D-backs area scout Rusty Pendergrass can’t say for certain how righthander Josh Green lasted until the 14th round of last year’s draft. He’s just glad it worked out the way it did.
“I don’t know why they (other teams) didn’t like him,” Pendergrass said. “I’m glad they didn’t so I could get him.”
Five starts into his first full professional season, Green owns a 2.25 ERA and a nearly 70 percent ground ball rate at high Class A Visalia, largely the product of a lively and heavy two-seam fastball. Green has used the pitch—which he throws in the 90-94 mph range, touching 95 mph—to quickly put himself on the prospect landscape.
As for how the D-backs got him so late, Pendergrass has some theories. For one, Green was a senior at Southeastern Louisiana. Some clubs, Pendergrass says, don’t pay much attention to seniors in the Southland Conference.
“Some guys don’t like seniors,” Pendergrass said. “I like players. I don’t care what they’re classified.”
Another possibility is how Green looked after moving from the bullpen as a junior to the rotation as a senior. Pendergrass said Green, “wasn’t quite the same guy with velocity and stuff.”
But Pendergrass still saw plenty to like. Green is big and physical with a clean delivery, and after seeing him throw mostly sinkers and sliders out of the bullpen, Pendergrass saw him use a changeup as a starter. But it was the sinker that stood out.
“He can be a ground ball machine,” Pendergrass said. “Even base hits are ground balls. He’s got a hard sinker. He’s got the slider. He’s got pitches that go two different directions. And the change is a real good pitch, too.”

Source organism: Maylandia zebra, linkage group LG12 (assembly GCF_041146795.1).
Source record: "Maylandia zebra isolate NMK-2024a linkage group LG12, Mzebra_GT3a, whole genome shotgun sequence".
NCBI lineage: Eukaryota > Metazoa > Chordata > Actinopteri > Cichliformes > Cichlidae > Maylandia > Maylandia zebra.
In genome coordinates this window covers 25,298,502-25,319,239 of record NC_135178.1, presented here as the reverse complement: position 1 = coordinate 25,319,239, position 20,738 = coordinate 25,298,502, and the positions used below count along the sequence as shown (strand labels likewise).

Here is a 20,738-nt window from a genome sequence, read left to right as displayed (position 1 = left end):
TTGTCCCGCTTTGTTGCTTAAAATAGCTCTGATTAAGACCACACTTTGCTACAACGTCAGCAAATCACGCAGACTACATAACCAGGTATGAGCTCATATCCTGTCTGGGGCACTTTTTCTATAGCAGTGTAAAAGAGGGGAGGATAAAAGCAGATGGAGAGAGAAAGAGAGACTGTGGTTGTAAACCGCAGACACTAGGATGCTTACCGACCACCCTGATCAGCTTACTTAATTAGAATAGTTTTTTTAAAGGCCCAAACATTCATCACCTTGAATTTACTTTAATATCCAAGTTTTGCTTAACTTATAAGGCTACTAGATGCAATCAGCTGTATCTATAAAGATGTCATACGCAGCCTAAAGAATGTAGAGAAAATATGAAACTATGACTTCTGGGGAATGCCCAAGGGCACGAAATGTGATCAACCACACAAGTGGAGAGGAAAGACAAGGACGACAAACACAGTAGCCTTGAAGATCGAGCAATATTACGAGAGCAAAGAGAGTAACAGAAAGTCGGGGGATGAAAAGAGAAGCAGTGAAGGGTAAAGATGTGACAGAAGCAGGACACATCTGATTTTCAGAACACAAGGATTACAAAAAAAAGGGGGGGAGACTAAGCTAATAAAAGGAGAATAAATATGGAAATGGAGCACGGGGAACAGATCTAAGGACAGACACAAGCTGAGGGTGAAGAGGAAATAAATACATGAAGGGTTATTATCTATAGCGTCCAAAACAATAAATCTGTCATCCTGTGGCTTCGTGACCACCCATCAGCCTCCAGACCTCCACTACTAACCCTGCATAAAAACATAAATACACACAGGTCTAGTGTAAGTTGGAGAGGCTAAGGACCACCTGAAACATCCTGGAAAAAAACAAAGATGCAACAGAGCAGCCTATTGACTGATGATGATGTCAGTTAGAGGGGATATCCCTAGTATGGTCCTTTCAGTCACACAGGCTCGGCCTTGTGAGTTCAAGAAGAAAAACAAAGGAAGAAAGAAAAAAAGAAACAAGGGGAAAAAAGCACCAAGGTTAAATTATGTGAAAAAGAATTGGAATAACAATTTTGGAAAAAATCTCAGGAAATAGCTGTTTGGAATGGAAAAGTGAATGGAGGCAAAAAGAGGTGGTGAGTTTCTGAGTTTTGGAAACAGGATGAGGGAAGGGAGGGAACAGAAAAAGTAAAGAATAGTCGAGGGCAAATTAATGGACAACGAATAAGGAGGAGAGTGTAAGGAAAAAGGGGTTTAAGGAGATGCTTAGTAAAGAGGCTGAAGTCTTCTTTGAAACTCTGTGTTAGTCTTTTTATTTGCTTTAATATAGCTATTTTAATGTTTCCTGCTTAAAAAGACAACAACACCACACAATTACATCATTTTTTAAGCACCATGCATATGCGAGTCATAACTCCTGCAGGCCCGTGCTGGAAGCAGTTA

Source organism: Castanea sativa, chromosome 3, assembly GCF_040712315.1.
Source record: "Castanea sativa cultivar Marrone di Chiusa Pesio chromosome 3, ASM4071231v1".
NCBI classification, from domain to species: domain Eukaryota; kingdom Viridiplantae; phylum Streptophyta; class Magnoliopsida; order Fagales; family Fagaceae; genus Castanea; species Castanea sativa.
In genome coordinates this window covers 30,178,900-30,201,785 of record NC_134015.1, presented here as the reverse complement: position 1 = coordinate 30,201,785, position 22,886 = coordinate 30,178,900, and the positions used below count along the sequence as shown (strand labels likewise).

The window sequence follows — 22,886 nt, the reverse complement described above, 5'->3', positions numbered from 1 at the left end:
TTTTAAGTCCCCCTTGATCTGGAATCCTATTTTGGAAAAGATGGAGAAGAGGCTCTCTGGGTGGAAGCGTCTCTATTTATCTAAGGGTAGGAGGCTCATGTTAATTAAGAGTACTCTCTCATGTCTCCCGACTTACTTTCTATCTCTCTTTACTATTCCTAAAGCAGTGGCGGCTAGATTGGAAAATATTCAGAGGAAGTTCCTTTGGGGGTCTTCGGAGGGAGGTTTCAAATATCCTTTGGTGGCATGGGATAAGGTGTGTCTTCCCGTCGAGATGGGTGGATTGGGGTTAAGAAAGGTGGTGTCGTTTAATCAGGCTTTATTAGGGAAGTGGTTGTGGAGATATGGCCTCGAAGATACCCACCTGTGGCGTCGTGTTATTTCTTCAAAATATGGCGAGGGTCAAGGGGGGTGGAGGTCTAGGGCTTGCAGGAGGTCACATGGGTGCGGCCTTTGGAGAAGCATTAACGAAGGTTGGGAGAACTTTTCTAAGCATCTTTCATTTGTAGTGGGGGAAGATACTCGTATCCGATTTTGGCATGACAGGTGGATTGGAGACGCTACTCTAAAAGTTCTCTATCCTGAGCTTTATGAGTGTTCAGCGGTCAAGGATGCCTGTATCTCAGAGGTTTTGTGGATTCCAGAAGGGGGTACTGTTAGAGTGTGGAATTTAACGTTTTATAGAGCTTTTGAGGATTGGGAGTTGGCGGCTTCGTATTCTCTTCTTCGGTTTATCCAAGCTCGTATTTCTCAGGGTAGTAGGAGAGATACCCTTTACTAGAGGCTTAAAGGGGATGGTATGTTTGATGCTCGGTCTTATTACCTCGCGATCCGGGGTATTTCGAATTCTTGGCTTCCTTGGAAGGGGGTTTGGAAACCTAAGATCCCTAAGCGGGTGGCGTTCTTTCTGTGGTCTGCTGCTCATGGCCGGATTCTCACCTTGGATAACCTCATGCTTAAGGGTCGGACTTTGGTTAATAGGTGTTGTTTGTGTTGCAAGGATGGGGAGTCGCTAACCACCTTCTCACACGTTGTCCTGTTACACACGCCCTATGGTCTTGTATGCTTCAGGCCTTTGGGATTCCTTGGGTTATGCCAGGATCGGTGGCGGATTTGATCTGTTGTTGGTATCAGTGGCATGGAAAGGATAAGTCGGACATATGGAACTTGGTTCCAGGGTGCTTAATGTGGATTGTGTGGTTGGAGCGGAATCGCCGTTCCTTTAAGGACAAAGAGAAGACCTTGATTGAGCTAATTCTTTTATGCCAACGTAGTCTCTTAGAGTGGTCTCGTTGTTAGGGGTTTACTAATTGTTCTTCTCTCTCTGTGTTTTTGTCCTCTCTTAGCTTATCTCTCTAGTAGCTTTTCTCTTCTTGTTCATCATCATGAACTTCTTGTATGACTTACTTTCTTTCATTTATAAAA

Green’s pitch repertoire harkens back to a different era—a time when sinkerballers Brandon Webb and Derek Lowe were dominant, a time before hitters had changed their swings to elevate pitches down in the zone.
“The game is always changing and evolving,” D-backs farm director Mike Bell said. “But the elite sinker is still a very productive pitch. When we recognize that somebody has something like that, we’re going to do everything we can to highlight that strength and allow them to throw these pitches.”
— Righthander Shumpei Yoshikawa is set to make his minor league debut next week for high Class A Visalia. Signed out of the Japanese industrial league last year, Yoshikawa, 24, is a strike-throwing starter with a upper-80s/low-90s fastball and an above-average changeup.
— Double-A Jackson shortstop Jazz Chisholm is off to a brutal start at the plate, going just 7-for-61 (.115), albeit with four homers.
“I think he’s just trying to do too much,” Bell said. “Swing-wise, it’s still the same swing. He was just trying to get off to such a good start and that didn’t happen, and now he’s trying harder. I think that’s the root of it. I think he just needs to slow it down, take his hits, take what they give him.”